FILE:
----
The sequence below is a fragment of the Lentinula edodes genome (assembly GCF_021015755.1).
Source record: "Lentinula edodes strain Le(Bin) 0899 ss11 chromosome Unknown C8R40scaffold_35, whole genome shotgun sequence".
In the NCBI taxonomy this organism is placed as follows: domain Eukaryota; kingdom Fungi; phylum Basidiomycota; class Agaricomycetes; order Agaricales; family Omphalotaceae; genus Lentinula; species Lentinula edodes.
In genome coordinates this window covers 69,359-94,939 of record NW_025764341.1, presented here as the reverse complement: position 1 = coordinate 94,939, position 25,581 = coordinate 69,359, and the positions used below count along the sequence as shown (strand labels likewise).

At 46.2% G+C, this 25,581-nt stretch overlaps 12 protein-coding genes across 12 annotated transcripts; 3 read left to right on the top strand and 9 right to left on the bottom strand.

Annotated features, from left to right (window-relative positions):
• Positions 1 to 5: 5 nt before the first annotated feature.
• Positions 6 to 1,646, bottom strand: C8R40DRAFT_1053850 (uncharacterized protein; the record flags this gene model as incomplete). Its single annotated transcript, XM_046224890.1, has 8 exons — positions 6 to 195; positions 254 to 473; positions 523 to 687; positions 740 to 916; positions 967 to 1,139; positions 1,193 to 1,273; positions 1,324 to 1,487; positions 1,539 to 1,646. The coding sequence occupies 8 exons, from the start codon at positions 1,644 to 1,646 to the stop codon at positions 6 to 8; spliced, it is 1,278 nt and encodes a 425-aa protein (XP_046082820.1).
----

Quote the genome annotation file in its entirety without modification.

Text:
The sequence below is a fragment of the Lentinula edodes genome (assembly GCF_021015755.1).
Source record: "Lentinula edodes strain Le(Bin) 0899 ss11 chromosome Unknown C8R40scaffold_35, whole genome shotgun sequence".
In the NCBI taxonomy this organism is placed as follows: domain Eukaryota; kingdom Fungi; phylum Basidiomycota; class Agaricomycetes; order Agaricales; family Omphalotaceae; genus Lentinula; species Lentinula edodes.
In genome coordinates this window covers 69,359-94,939 of record NW_025764341.1, presented here as the reverse complement: position 1 = coordinate 94,939, position 25,581 = coordinate 69,359, and the positions used below count along the sequence as shown (strand labels likewise).

At 46.2% G+C, this 25,581-nt stretch overlaps 12 protein-coding genes across 12 annotated transcripts; 3 read left to right on the top strand and 9 right to left on the bottom strand.

Annotated features, from left to right (window-relative positions):
• Positions 1 to 5: 5 nt before the first annotated feature.
• Positions 6 to 1,646, bottom strand: C8R40DRAFT_1053850 (uncharacterized protein; the record flags this gene model as incomplete). Its single annotated transcript, XM_046224890.1, has 8 exons — positions 6 to 195; positions 254 to 473; positions 523 to 687; positions 740 to 916; positions 967 to 1,139; positions 1,193 to 1,273; positions 1,324 to 1,487; positions 1,539 to 1,646. The coding sequence occupies 8 exons, from the start codon at positions 1,644 to 1,646 to the stop codon at positions 6 to 8; spliced, it is 1,278 nt and encodes a 425-aa protein (XP_046082820.1).